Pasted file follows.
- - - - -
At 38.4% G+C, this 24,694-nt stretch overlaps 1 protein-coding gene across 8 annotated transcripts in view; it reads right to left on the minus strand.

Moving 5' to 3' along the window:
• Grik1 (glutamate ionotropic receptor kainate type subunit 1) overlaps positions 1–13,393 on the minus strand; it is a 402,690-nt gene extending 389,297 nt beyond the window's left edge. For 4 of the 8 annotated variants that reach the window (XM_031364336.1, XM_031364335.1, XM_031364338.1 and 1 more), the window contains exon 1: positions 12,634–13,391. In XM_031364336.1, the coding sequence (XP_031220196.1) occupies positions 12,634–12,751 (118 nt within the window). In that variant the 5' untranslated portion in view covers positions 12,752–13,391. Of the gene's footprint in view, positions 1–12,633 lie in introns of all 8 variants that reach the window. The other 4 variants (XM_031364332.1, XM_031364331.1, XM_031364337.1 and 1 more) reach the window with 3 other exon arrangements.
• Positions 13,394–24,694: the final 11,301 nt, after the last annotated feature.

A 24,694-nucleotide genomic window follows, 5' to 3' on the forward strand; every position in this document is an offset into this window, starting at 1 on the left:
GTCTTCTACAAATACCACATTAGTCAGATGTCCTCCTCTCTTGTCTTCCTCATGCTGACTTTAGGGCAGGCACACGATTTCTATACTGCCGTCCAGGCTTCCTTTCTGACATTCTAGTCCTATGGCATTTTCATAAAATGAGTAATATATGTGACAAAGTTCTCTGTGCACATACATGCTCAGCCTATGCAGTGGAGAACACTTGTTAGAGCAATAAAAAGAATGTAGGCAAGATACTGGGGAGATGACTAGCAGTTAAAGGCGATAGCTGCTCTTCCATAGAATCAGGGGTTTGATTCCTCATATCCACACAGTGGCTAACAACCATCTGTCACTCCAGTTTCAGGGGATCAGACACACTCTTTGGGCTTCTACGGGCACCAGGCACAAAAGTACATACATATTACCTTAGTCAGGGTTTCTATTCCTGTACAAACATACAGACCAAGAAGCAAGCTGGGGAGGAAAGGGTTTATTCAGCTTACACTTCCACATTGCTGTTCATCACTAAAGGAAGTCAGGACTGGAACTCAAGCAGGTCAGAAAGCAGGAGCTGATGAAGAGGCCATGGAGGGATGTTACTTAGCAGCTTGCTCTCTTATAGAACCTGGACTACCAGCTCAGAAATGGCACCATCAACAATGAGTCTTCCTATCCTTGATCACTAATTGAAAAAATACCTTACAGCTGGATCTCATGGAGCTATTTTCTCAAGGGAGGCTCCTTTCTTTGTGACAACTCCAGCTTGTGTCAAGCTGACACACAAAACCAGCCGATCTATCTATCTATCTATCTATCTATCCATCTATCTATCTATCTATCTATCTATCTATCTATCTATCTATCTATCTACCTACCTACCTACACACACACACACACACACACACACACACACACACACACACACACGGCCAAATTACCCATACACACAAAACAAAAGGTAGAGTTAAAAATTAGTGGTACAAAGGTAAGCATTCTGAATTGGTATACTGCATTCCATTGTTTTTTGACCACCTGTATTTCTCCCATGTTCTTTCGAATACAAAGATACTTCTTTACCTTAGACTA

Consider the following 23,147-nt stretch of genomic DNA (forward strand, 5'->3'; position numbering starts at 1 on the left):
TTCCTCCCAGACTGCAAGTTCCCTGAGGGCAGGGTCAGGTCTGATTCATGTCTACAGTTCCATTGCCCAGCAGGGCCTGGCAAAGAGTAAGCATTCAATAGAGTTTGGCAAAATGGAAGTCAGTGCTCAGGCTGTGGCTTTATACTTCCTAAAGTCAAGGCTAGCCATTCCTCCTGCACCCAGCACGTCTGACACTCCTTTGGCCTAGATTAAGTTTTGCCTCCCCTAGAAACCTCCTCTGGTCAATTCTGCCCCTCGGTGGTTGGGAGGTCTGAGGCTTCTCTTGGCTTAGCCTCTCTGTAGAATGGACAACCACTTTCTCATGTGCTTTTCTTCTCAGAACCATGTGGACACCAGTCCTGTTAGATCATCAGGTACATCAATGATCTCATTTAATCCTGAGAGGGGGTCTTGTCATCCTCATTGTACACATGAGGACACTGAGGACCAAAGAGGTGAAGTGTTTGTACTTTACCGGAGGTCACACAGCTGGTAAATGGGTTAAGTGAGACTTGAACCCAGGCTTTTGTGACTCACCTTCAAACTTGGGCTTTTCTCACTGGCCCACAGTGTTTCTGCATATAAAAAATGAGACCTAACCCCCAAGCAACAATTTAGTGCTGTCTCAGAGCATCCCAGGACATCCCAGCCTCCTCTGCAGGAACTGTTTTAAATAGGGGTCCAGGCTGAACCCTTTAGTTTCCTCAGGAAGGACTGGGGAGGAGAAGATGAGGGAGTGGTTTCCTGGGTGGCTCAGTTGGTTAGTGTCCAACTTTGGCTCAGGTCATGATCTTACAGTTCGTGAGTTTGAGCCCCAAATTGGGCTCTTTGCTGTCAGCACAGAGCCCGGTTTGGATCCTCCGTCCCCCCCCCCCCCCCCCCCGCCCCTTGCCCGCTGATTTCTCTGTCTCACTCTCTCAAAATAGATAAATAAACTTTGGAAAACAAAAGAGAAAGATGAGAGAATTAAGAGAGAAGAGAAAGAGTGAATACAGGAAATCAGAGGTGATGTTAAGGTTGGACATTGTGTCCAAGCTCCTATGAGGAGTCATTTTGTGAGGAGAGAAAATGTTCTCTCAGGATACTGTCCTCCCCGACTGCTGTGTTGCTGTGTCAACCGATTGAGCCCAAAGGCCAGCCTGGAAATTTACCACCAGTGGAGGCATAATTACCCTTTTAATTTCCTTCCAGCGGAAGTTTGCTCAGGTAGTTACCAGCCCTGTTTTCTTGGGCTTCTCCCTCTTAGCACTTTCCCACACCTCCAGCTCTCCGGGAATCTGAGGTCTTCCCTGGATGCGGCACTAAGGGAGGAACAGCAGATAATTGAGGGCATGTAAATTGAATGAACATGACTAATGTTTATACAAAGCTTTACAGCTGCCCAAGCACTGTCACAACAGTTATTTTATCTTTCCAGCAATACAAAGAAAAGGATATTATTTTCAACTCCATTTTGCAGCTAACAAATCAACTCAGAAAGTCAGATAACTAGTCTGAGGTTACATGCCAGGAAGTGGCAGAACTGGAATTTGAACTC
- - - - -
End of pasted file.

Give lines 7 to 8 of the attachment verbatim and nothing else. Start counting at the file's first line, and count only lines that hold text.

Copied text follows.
Consider the following 23,147-nt stretch of genomic DNA (forward strand, 5'->3'; position numbering starts at 1 on the left):
TTCCTCCCAGACTGCAAGTTCCCTGAGGGCAGGGTCAGGTCTGATTCATGTCTACAGTTCCATTGCCCAGCAGGGCCTGGCAAAGAGTAAGCATTCAATAGAGTTTGGCAAAATGGAAGTCAGTGCTCAGGCTGTGGCTTTATACTTCCTAAAGTCAAGGCTAGCCATTCCTCCTGCACCCAGCACGTCTGACACTCCTTTGGCCTAGATTAAGTTTTGCCTCCCCTAGAAACCTCCTCTGGTCAATTCTGCCCCTCGGTGGTTGGGAGGTCTGAGGCTTCTCTTGGCTTAGCCTCTCTGTAGAATGGACAACCACTTTCTCATGTGCTTTTCTTCTCAGAACCATGTGGACACCAGTCCTGTTAGATCATCAGGTACATCAATGATCTCATTTAATCCTGAGAGGGGGTCTTGTCATCCTCATTGTACACATGAGGACACTGAGGACCAAAGAGGTGAAGTGTTTGTACTTTACCGGAGGTCACACAGCTGGTAAATGGGTTAAGTGAGACTTGAACCCAGGCTTTTGTGACTCACCTTCAAACTTGGGCTTTTCTCACTGGCCCACAGTGTTTCTGCATATAAAAAATGAGACCTAACCCCCAAGCAACAATTTAGTGCTGTCTCAGAGCATCCCAGGACATCCCAGCCTCCTCTGCAGGAACTGTTTTAAATAGGGGTCCAGGCTGAACCCTTTAGTTTCCTCAGGAAGGACTGGGGAGGAGAAGATGAGGGAGTGGTTTCCTGGGTGGCTCAGTTGGTTAGTGTCCAACTTTGGCTCAGGTCATGATCTTACAGTTCGTGAGTTTGAGCCCCAAATTGGGCTCTTTGCTGTCAGCACAGAGCCCGGTTTGGATCCTCCGTCCCCCCCCCCCCCCCCCCCGCCCCTTGCCCGCTGATTTCTCTGTCTCACTCTCTCAAAATAGATAAATAAACTTTGGAAAACAAAAGAGAAAGATGAGAGAATTAAGAGAGAAGAGAAAGAGTGAATACAGGAAATCAGAGGTGATGTTAAGGTTGGACATTGTGTCCAAGCTCCTATGAGGAGTCATTTTGTGAGGAGAGAAAATGTTCTCTCAGGATACTGTCCTCCCCGACTGCTGTGTTGCTGTGTCAACCGATTGAGCCCAAAGGCCAGCCTGGAAATTTACCACCAGTGGAGGCATAATTACCCTTTTAATTTCCTTCCAGCGGAAGTTTGCTCAGGTAGTTACCAGCCCTGTTTTCTTGGGCTTCTCCCTCTTAGCACTTTCCCACACCTCCAGCTCTCCGGGAATCTGAGGTCTTCCCTGGATGCGGCACTAAGGGAGGAACAGCAGATAATTGAGGGCATGTAAATTGAATGAACATGACTAATGTTTATACAAAGCTTTACAGCTGCCCAAGCACTGTCACAACAGTTATTTTATCTTTCCAGCAATACAAAGAAAAGGATATTATTTTCAACTCCATTTTGCAGCTAACAAATCAACTCAGAAAGTCAGATAACTAGTCTGAGGTTACATGCCAGGAAGTGGCAGAACTGGAATTTGAACTC